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HP Looks to Public Domain for New Technology

 If I’ve said it once, I’ve said it a million times…the opportunities are endless when it comes to the Public Domain. The problem is that we as product creators tend to have a narrow view of what product creation looks like or what opportunities are available. The truth is, opportunities to use content from the Public Domain abound…much more than you or I are currently taking advantage of. The challenge is to “allow” ourselves to think in ways that are different than we’re used to thinking. The classic definition of insanity is to do the same thing over and over but expect different results. And based on THAT definition, most of you are probably insane…lol. I feel that one of my “jobs” in teaching about the Public Domain is to challenge you to get out of the box with your creativity and innovation so that you can tap into some truly amazing product creation ideas rather than accept the mediocrity of copy-cat product creation.

Last night, I was reading up on science and tech news when I came across a curious article about HP and some new technologies that they have been developing based on ideas that are in the Public Domain. I’ve included excerpts below. Notice that the article flat-out admits that the concepts were in the Public Domain (and the author is still living!).

Hewlett-Packard scientists reported Wednesday in the science journal Nature that they have designed a simple circuit element that they believe will make it possible to build tiny powerful computers that could imitate biological functions.

The memristor, an electrical resistor with memory properties, may also make it possible to fashion advanced logic circuits, a class of reprogrammable chips known as field programmable gate arrays, that are widely used for rapid prototyping of new circuits and for custom-made chips that need to be manufactured quickly. The memristor was predicted in 1971 by Leon Chua, an electrical engineer at the University of California, Berkeley. There have been hints of an unexplained behavior in the literature for some time, Mr. Chua said in a phone interview on Tuesday.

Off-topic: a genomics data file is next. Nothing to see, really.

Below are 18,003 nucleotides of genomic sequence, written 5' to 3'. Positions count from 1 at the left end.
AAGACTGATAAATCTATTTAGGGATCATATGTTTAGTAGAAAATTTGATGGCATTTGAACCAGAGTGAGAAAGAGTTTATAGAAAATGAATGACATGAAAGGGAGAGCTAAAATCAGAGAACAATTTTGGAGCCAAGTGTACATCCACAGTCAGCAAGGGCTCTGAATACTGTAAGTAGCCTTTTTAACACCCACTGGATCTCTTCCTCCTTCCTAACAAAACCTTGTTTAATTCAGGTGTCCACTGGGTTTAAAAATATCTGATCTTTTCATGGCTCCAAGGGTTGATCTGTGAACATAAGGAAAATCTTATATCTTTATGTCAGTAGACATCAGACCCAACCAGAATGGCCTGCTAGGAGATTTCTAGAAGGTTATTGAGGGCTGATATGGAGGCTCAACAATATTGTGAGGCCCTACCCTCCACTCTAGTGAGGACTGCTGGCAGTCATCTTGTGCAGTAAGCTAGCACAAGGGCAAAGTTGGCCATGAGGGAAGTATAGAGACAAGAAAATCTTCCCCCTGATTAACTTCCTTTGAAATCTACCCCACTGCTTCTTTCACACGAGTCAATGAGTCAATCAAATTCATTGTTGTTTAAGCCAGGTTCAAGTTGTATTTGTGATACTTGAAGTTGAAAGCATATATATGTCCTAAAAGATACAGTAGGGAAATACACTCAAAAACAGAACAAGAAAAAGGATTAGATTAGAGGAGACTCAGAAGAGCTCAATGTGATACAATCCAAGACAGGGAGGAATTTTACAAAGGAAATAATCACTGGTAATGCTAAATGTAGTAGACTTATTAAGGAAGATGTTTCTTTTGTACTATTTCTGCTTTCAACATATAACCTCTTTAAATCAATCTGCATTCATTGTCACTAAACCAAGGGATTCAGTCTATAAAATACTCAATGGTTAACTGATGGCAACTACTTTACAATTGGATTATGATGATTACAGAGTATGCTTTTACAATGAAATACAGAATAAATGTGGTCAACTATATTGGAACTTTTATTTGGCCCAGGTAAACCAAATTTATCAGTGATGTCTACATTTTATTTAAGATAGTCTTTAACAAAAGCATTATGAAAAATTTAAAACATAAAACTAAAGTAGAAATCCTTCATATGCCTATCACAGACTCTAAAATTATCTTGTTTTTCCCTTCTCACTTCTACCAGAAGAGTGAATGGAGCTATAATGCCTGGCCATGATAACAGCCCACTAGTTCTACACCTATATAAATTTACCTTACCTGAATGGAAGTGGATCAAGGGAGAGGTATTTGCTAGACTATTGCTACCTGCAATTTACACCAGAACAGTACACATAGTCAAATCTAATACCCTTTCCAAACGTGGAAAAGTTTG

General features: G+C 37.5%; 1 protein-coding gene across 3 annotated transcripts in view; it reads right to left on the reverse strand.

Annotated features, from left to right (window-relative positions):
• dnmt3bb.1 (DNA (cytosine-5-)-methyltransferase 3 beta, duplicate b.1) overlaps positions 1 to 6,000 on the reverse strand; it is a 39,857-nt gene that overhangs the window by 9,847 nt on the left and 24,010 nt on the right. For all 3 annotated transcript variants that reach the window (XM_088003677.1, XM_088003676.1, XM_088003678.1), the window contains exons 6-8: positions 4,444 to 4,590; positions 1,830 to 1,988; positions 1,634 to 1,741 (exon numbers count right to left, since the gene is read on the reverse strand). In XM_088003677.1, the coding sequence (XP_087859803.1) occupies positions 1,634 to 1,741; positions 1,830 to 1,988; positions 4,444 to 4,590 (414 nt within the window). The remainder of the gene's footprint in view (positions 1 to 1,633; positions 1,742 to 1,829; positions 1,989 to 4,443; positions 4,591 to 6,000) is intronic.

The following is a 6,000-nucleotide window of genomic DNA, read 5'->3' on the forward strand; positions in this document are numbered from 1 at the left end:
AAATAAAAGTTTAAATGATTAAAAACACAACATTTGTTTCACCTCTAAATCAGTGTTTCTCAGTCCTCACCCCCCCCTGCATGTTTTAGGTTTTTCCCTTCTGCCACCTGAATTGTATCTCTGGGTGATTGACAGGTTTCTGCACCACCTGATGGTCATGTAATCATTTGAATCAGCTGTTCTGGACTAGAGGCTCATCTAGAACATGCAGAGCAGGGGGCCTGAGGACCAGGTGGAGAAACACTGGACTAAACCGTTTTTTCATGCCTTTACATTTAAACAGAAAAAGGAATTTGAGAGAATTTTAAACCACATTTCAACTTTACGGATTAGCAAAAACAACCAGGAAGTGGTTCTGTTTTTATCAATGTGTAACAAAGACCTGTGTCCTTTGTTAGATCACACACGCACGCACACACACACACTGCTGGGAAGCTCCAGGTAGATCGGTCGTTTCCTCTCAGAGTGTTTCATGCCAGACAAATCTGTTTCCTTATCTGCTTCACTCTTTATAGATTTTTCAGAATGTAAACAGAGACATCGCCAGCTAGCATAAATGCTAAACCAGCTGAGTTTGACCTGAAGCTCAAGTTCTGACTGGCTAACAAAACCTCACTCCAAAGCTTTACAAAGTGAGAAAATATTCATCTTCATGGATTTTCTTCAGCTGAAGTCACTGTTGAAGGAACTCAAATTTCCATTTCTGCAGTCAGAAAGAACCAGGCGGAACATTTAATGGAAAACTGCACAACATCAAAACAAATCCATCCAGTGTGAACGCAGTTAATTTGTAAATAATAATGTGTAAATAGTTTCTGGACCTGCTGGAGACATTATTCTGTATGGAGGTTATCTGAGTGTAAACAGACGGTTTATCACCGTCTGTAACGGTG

He noted, however, that he had not worked on his idea for several decades and that he was taken by surprise when he was contacted by the Hewlett-Packard researchers several months ago. The advance clearly points the way to a prediction made in 1959 by the physicist Richard Feynman that “there’s plenty of room at the bottom,” referring to the possibility of building atomic-scale systems.

“I can see all kinds of new technologies, and I’m thrilled,” he said.

The original theoretical work done by Mr. Chua was laid out in a paper, “Memristor — The Missing Circuit Element.” The paper argued that basic electronic theory required that in addition to the three basic circuit elements — resistors, capacitors and inductors — a fourth element should exist.

Because the concept of a memristor was developed almost 40 years ago by Mr. Chua, it is in the public domain. The Hewlett-Packard scientists, however, have applied for patents covering their working version of the device.

This article also reminds me again of an idea I threw out to the listeners of my Public Domain Teleseminar Series concerning the product ads you see in old magazines. We often think that physical product development based on existing products is off-limits because of patented technology, when the truth is that patents expire after 20 years and cannot be renewed. That means that any patent filed before 1988 (20 years ago) can now be used as the basis for any NEW product creation you can think of. That’s HUGE! Think of ALL the inventions that have occured over the past 100 or 200 years. It’s all available for you to use now as the foundation for new products. The U.S. Patent and Trademark Office now offers the ability to search patents (full text back to 1976 and full images back to 1790). You can use their search tool here: http://www.uspto.gov/patft/index.html

Have fun!

Tony

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